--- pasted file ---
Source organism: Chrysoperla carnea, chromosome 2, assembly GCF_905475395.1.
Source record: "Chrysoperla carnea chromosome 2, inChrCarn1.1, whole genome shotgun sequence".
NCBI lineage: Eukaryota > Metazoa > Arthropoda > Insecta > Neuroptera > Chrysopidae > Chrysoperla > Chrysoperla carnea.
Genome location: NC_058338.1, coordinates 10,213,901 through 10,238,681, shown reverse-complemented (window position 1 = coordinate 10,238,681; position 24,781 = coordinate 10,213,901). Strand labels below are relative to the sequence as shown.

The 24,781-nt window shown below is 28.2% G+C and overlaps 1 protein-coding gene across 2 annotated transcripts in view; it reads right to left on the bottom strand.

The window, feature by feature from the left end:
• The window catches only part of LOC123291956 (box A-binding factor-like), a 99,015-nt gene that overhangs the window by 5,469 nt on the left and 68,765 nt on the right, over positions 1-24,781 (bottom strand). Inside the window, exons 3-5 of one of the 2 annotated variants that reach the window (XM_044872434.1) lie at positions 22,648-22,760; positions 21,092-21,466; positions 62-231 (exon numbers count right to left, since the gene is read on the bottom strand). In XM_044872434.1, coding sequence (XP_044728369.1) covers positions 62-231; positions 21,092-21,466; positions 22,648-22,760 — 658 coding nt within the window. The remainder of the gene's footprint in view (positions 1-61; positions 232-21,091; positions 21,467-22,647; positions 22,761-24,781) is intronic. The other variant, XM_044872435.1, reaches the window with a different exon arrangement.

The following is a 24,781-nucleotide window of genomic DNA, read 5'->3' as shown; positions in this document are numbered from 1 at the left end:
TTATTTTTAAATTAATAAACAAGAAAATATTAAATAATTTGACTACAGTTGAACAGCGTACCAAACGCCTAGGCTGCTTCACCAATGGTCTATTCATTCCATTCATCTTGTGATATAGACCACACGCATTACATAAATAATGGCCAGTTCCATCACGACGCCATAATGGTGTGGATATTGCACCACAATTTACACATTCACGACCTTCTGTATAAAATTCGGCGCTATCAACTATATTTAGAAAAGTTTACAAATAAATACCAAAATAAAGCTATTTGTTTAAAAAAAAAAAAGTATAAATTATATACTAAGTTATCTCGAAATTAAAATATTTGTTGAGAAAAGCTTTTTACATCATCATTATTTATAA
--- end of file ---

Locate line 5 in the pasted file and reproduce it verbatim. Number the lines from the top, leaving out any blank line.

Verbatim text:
The 24,781-nt window shown below is 28.2% G+C and overlaps 1 protein-coding gene across 2 annotated transcripts in view; it reads right to left on the bottom strand.